- The Washington Times - Wednesday, October 18, 2006

Frat films

“There are comedies of manners. There are comedies of bad manners. And then there is the American tradition of frat-boy bacchanals, in which any hint of civilized behavior gets you kicked out with a beer keg on your head. —

“Last month, ‘Jackass Number Two’ opened in the U.S., going straight to top of the charts, as had its predecessor. … The raison d’etre of Jackass, which started life as an MTV stunt show, is real frat boys doing real, very painful things to each other, live on camera.

“‘A disgusting, repulsive, grotesque spectacle,’ declared the American critic Richard Roeper. ‘A plunge into depravity,’ fumed the Toronto Star. Then these quotes turned up in the sequel’s promotional trailer. ‘Unfortunately for them,’ the blurb ran. … ‘We just made Number Two.’

“No other type of movie seems to invite quite the same vitriol from reviewers and yet still find itself commercially idiot-proof, perhaps because, as the harshest reviews tend to argue, this stuff is designed by and for idiots in the first place.

“American males under 25 are the world’s most lucrative filmgoing demographic. With its ready stream of sight gags to plaster on trailers and posters, this is not a hard genre to market; the less sophisticated the movie, the better.

— Tim Robey, writing on “The mystery of the frat-boy movie,” Sunday in the London Telegraph

Education act

“You might remember that back in 2002, President Bush signed the ‘No Child Left Behind Act’ to bring true reform to our nation’s schools.

“Normally, I find the names of pieces of legislation quite deceitful. Sometimes they pretend to do the opposite of what they do or claim to prevent what they actually require.

“But in this case, the name of the legislation was accurate, truthful, honest. Because this effort to bring reform to the schools was indeed a great big act. …

“There is no constitutional justification for the existence of the federal Department of Education, let alone its shakedown of taxpayers to the tune of $64 billion a year. But there is also no moral justification for it. There is no practical justification for it. There is no intellectual justification for it.”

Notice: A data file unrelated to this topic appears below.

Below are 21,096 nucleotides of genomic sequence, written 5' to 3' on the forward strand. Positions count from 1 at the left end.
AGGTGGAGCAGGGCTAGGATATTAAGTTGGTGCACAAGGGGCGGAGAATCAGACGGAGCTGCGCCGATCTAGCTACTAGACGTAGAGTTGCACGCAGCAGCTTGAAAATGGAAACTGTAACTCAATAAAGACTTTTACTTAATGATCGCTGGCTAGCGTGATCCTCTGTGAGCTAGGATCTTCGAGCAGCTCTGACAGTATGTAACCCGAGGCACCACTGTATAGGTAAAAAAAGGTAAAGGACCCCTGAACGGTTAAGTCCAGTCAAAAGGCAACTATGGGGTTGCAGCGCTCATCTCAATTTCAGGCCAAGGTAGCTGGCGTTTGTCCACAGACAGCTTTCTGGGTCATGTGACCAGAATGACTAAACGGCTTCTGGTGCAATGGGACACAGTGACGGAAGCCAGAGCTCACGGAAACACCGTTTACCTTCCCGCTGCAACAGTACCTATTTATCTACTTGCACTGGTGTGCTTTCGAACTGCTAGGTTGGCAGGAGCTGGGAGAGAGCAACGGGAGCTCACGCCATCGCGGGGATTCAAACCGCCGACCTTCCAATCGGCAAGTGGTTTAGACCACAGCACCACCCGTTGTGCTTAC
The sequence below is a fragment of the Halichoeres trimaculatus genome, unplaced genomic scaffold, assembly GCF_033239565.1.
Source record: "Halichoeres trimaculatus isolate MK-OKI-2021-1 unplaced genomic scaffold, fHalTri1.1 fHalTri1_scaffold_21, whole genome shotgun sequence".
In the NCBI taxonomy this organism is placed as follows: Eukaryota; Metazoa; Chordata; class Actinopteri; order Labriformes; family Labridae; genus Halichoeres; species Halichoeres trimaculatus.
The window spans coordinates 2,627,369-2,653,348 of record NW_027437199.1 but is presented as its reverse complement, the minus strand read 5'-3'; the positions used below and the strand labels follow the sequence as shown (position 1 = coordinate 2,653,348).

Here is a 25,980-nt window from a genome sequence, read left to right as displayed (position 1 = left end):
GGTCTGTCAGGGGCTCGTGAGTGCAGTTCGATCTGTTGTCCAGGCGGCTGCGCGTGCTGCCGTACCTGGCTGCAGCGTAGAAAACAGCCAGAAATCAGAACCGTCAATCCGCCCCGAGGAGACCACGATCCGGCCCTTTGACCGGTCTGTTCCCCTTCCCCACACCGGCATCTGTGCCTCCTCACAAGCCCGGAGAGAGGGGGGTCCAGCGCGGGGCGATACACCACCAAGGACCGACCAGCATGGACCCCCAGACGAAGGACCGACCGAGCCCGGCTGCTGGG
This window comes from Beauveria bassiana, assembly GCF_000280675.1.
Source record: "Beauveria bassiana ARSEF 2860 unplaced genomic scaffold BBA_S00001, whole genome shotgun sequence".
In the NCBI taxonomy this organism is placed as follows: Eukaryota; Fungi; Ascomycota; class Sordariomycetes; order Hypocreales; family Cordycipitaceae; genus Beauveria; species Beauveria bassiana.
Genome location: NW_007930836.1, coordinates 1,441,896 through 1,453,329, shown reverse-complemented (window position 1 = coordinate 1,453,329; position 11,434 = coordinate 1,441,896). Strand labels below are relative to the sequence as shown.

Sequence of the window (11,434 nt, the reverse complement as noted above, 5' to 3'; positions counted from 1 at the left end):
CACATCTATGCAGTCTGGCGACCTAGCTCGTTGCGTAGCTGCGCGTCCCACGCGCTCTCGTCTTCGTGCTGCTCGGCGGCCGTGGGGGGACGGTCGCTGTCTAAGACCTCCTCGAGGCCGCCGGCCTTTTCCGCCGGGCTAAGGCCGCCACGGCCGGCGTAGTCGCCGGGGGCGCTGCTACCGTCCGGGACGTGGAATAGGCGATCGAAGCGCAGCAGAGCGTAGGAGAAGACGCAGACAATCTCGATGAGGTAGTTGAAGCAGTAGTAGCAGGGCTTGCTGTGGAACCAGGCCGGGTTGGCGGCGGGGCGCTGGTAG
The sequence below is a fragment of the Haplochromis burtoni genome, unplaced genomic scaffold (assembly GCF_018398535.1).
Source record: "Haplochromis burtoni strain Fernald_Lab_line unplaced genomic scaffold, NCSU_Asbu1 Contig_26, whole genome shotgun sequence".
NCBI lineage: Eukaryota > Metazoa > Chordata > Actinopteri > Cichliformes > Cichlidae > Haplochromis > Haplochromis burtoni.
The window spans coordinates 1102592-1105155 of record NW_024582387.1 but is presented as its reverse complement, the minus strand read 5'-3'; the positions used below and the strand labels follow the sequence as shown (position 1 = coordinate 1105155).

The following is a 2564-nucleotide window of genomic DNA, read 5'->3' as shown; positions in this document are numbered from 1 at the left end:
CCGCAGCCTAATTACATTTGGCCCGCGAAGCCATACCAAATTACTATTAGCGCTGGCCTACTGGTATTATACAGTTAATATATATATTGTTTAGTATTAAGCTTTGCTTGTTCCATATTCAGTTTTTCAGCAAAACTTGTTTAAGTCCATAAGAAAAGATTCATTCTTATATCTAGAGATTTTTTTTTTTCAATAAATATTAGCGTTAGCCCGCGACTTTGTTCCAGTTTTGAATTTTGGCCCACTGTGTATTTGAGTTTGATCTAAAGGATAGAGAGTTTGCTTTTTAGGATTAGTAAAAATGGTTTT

— Joseph Farah, writing on “No child’s behind left alone,” Monday in WorldNetDaily at www.worldnetdaily.com

Next De Niro?

“‘The Departed’ is [director Martin] Scorsese’s third major film in a row with [Leonardo] DiCaprio. … For so long the world of Martin Scorsese revolved around Robert De Niro. … The baton has been passed, as Scorsese implicitly recognizes when he talks about the intense experiences he has had with DiCaprio over the past seven years: ‘Having worked with Leo in ‘Gangs of New York’ and ‘The Aviator,’ I sense something about him. There’s a great deal emotionally going on inside of him. For me it was interesting — I felt comfortable with the emotional process he was going through, and it reminded me very much of De Niro. It was a different frame of reference: I’m 30 years older, but he approached emotional subjects in a very similar way and he also thinks about things in life the way I do.’

“‘The Departed,’ the latest product of the Scorsese-DiCaprio Years, as they may come to be remembered, is a cop versus gangster movie set in contemporary Boston. DiCaprio … gives an intense performance. … In short, DiCaprio has grown up, and he has done so under Scorsese’s tutelage.”

— Ed Pilkington, writing on “A history of violence,” Oct. 6 in the British newspaper, the Guardian

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